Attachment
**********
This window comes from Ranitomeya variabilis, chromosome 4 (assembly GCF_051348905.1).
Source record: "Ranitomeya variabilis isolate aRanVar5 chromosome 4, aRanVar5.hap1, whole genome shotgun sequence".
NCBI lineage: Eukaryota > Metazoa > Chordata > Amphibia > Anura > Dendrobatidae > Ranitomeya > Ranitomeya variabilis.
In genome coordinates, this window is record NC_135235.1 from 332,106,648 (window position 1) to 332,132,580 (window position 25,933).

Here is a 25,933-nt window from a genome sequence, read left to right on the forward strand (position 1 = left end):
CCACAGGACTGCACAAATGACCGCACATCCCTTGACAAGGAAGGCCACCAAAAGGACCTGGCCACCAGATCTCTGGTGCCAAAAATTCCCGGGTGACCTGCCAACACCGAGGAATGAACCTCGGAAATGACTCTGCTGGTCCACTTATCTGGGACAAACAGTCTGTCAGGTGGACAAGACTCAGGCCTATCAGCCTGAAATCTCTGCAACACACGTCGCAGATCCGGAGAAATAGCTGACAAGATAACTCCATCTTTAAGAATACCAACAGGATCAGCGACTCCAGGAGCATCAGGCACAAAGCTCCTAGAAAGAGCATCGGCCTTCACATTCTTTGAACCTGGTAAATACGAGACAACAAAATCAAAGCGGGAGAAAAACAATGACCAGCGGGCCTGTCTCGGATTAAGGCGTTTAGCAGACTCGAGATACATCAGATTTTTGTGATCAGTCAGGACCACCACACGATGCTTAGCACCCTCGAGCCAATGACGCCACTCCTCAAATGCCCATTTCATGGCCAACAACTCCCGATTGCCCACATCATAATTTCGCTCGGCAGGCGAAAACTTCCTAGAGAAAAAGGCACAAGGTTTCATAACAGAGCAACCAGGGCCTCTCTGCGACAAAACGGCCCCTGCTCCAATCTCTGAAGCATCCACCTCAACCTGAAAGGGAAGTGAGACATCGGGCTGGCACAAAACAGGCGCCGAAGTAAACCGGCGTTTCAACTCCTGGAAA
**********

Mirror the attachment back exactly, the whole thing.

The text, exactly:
This window comes from Ranitomeya variabilis, chromosome 4 (assembly GCF_051348905.1).
Source record: "Ranitomeya variabilis isolate aRanVar5 chromosome 4, aRanVar5.hap1, whole genome shotgun sequence".
NCBI lineage: Eukaryota > Metazoa > Chordata > Amphibia > Anura > Dendrobatidae > Ranitomeya > Ranitomeya variabilis.
In genome coordinates, this window is record NC_135235.1 from 332,106,648 (window position 1) to 332,132,580 (window position 25,933).

Here is a 25,933-nt window from a genome sequence, read left to right on the forward strand (position 1 = left end):
CCACAGGACTGCACAAATGACCGCACATCCCTTGACAAGGAAGGCCACCAAAAGGACCTGGCCACCAGATCTCTGGTGCCAAAAATTCCCGGGTGACCTGCCAACACCGAGGAATGAACCTCGGAAATGACTCTGCTGGTCCACTTATCTGGGACAAACAGTCTGTCAGGTGGACAAGACTCAGGCCTATCAGCCTGAAATCTCTGCAACACACGTCGCAGATCCGGAGAAATAGCTGACAAGATAACTCCATCTTTAAGAATACCAACAGGATCAGCGACTCCAGGAGCATCAGGCACAAAGCTCCTAGAAAGAGCATCGGCCTTCACATTCTTTGAACCTGGTAAATACGAGACAACAAAATCAAAGCGGGAGAAAAACAATGACCAGCGGGCCTGTCTCGGATTAAGGCGTTTAGCAGACTCGAGATACATCAGATTTTTGTGATCAGTCAGGACCACCACACGATGCTTAGCACCCTCGAGCCAATGACGCCACTCCTCAAATGCCCATTTCATGGCCAACAACTCCCGATTGCCCACATCATAATTTCGCTCGGCAGGCGAAAACTTCCTAGAGAAAAAGGCACAAGGTTTCATAACAGAGCAACCAGGGCCTCTCTGCGACAAAACGGCCCCTGCTCCAATCTCTGAAGCATCCACCTCAACCTGAAAGGGAAGTGAGACATCGGGCTGGCACAAAACAGGCGCCGAAGTAAACCGGCGTTTCAACTCCTGGAAA